Stonewall northeast inside corner
southwesternmost inside N wall corner
the other wall corner to the east is too similar so I'd suggest adding the SW most
northwesternmost? There is a corner south of the indicated corner.
if you can't describe it unambiguously, don't use it. and judging by the responses so far that is the case. no point being too clever trying to make a tricky control site that ends up causing confusion and grief. although it is obviously not a sprint (ISSOM) map the orienteering in that little excerpt is very 'sprint' in character. ie the focus is more on route choice and navigation at high speed rather than finding tricky controls
you could move the control site a few m to the south west and call it (western) stone wall, south east side. or just move to the tree the other side of the gate if that doesn't adversely affect the route choice.
I would have thought 'Western wall, northeast inside corner' would describe it adequately.
Only real ambiguity is which side of the wall it's on, and that's easily solved using the 'inside corner'. West, North-West or North clarifier depending on how fussy you want to be with your circle, but it's blatantly obvious which wall it's on.
Northeast Juffy, northeast :-)
I do think it can be described unambiguously, although the fact 4 APers have got it wrong makes me think that perhaps robplow is correct. tRicky is the closest, because there are two walls in the circle, and it is on the western one, but on that wall there are two corners, and the control is inside the northern one.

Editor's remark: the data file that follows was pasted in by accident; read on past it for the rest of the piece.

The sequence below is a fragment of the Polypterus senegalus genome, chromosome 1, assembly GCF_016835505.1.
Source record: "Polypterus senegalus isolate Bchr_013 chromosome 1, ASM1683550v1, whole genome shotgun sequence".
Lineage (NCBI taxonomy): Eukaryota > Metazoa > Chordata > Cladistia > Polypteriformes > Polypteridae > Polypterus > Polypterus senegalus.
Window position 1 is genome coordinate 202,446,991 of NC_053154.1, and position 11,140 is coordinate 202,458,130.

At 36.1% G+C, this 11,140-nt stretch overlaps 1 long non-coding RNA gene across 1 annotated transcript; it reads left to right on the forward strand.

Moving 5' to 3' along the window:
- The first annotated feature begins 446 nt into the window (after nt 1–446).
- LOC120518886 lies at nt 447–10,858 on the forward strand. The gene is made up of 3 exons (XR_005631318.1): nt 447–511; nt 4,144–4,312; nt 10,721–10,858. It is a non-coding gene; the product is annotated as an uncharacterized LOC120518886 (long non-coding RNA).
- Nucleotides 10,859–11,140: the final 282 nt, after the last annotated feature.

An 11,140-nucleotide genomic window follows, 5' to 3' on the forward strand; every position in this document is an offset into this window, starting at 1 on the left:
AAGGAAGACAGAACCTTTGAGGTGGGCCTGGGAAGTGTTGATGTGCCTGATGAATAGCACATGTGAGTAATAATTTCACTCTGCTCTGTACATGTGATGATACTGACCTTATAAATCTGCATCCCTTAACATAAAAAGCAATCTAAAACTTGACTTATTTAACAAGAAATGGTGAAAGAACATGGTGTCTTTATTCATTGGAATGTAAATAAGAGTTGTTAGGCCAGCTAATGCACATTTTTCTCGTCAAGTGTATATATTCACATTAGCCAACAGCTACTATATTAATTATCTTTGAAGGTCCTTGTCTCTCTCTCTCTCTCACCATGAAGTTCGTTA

Hence: W wall, N corner (inside).
I wouldn't use the site. I hate the after race angst.
I wouldn't use the term clue sheet.
Simmo is correct because he says so. His aging eyes can even pick which of two corners the arrow is pointing at (it's actually pointing between them but to me the circle looked closer to the eastern corner - not possible to tell for sure).
Jenny took the comment I was going to write originally.
Everyone has said stonewall inside north corner or stonewall inside northeast corner, either of which are correct. (It's exactly halfway between those two.) "Westernmost" is superfluous and probably only serves to confuse rather than clarify. No problem using the site with either simple description.
Although it looks obvious on a blown up sample, the use of 'western' is due to the fact there are two walls inside the circle.